Law commission

Law Commission Proposes Arbitration Law Updates

The legal framework for arbitration in England, Wales and Northern Ireland should be updated to ensure it ‘stays state-of-the-art’ and ‘continues to support global leadership of London in international arbitration,” said the advisers to the British Parliament.

The Law Commission for England and Wales has said major changes to the Arbitration Act 1996 are not necessary, but that “several separate matters” may merit reform “to ensure the law remains to the best”. It has detailed draft proposals for reform (159 pages / 1.13MB PDF) in a new consultation document and invites comments on them until December 15. He also published tentative proposals for reform (PDF of 15 pages / 6.1 MB).

Arbitration expert Madelaine Power of Pinsent Masons said: “Some 25 years after its adoption, practitioners and users of arbitration will welcome the opportunity to provide the Law Commission with feedback regarding the use of the law on the 1996 arbitration and to suggest mechanisms to guarantee England and Wales. remains the seat of choice.

“The Commission invites comments on a number of areas, many of which have the potential to reduce the costs of arbitration, including the use of summary resolution of unmerited issues, interim measures and judicial challenges to arbitral awards. “, she said.

Plans to introduce a new summary dispute resolution mechanism under the Arbitration Act would bring arbitration proceedings more in line with what already happens when disputes are brought in the courts of England and the United States. Wales.

The Law Commission stated: “The law (in section 33(1)(b)) requires the arbitral tribunal to adopt procedures which avoid unnecessary delay and expense. It gives the court the power to decide all questions of procedure and evidence, subject to the parties’ right to agree on any question. Together, this likely empowers arbitrators to adopt a summary procedure to decide issues that are without merit. However, there is no express provision in the law providing for the adoption of a summary procedure.

“In these circumstances, we have heard that some arbitrators are reluctant to adopt such a procedure for fear that their decision will be challenged in court. Indeed, arbitrators are also required to act fairly and to give each party a reasonable opportunity to present their case (under Article 33(1)(a)). Otherwise, the decisions of a referee can be challenged for serious irregularity. We believe that fairness can be achieved with summary process by combining due process and an appropriate threshold to resolve issues,” he said.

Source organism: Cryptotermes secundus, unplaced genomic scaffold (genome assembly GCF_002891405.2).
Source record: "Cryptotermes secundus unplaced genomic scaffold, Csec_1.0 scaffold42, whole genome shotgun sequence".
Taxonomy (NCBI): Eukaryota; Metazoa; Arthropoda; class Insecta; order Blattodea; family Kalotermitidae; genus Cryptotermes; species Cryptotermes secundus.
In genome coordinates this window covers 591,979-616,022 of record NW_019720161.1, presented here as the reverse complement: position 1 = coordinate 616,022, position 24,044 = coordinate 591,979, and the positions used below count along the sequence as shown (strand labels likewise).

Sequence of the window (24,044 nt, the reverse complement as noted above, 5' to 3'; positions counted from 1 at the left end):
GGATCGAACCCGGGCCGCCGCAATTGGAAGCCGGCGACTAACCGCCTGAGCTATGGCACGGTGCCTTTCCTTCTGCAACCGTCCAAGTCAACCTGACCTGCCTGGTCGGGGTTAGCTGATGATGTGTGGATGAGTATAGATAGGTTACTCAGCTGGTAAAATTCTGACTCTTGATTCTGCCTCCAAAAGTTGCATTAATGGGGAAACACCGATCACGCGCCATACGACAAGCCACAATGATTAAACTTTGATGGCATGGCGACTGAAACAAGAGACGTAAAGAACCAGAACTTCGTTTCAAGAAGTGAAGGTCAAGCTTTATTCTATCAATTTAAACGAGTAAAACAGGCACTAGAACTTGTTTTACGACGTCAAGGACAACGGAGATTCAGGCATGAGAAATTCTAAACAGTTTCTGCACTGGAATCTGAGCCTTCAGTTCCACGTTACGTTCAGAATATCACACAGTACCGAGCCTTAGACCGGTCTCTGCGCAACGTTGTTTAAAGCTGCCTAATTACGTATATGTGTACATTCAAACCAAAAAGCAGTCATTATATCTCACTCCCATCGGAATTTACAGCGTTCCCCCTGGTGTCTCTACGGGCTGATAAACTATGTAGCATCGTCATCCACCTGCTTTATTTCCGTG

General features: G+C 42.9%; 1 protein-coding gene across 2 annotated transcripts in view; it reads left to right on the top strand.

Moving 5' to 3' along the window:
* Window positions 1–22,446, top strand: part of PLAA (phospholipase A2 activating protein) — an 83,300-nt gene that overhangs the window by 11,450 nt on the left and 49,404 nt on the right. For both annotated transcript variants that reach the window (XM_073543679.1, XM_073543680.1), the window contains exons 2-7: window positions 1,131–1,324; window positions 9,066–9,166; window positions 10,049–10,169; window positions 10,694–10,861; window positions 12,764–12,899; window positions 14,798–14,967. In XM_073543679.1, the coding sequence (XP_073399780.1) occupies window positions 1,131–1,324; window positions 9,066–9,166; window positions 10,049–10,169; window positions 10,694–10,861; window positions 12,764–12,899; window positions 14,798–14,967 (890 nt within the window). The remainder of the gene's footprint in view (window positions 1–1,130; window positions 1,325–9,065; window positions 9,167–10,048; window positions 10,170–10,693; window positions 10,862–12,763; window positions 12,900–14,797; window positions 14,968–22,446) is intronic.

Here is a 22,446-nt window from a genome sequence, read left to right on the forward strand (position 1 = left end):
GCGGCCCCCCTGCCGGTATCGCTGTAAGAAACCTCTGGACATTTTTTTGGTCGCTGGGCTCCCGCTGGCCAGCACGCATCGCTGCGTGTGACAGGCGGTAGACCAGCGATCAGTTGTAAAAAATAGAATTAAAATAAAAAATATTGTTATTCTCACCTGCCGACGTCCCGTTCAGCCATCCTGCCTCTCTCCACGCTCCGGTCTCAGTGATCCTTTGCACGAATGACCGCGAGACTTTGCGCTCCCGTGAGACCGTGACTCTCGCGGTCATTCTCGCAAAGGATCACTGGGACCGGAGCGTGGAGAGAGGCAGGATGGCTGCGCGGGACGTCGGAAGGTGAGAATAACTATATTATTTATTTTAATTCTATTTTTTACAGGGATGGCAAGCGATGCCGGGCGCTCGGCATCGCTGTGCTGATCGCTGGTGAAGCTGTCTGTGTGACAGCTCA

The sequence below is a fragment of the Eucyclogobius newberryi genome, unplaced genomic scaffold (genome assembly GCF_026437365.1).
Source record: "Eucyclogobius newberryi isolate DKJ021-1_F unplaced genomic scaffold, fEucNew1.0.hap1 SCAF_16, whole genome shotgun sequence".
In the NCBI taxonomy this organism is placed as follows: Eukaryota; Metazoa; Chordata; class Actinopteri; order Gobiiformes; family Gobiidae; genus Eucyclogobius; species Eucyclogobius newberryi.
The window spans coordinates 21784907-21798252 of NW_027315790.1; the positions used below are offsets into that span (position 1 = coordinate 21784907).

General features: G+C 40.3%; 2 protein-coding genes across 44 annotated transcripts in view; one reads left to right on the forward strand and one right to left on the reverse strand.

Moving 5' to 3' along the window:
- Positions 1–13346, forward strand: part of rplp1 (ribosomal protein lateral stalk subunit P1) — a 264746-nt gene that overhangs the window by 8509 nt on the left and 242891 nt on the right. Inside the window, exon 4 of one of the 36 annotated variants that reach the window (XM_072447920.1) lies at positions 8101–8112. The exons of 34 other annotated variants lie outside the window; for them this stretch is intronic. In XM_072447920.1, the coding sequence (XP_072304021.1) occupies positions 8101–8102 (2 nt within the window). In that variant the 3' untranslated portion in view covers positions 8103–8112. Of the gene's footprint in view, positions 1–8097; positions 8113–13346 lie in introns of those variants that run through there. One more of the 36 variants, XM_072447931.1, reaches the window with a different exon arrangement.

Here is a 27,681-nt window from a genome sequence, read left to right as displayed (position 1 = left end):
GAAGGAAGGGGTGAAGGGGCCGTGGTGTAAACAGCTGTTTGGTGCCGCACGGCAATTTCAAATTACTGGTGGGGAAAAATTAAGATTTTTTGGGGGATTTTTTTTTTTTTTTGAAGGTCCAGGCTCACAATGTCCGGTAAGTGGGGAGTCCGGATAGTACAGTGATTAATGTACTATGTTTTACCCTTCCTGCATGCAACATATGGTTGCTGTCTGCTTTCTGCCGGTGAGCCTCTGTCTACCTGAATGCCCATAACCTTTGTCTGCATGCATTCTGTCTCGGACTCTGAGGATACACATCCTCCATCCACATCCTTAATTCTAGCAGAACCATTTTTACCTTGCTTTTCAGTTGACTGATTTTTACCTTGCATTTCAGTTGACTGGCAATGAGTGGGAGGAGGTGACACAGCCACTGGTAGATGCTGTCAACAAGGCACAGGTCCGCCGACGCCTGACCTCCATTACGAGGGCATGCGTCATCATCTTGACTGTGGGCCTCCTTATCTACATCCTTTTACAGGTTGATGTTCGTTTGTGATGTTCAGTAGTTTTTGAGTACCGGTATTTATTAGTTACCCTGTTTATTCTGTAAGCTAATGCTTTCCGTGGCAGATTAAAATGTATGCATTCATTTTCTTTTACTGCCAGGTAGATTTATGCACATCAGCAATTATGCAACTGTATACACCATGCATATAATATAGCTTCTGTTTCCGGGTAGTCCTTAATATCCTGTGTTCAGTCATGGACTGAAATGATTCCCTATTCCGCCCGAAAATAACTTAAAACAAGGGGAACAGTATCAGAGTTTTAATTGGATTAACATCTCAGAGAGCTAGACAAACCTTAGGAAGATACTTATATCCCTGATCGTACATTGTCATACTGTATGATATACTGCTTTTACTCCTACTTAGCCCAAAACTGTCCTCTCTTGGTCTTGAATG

With respect to challenges to a court’s jurisdiction to hear a case, the Law Commission has proposed changes to the law in cases where the party challenging jurisdiction has previously participated in arbitral proceedings and the court has ruled on its jurisdiction in an award. In these circumstances, the role of the courts should be limited to hearing an appeal on the question of jurisdiction, he said. This would save the courts the opportunity to rehear arguments on other issues already raised and decided by the court.

The Law Commission’s Interim Proposals for Interim Measures address cases where emergency arbitrators are appointed, or where their appointment is provided for by contract, to deal with urgent matters that cannot await the formation of a full arbitral tribunal – such as the preservation of evidence. The proposals include options to address scenarios in which an arbitrating party ignores an interim order issued by an emergency arbitrator – including, potentially, strengthening the powers of courts to order compliance with an arbitrator’s peremptory order emergency.

Pinsent Masons was a member of the advisory committee that reported on the UK Arbitration Bill 1996. Pinsent Masons has also assisted the Dubai International Arbitration Center in revising its rules and has close links with other other major centers around the world.

Jason Hambury, International Arbitration Expert at Pinsent Masons, said: “We very much look forward to contributing to the discussion on the proposed amendments tabled in the Consultation Paper and will post more information about them in due course.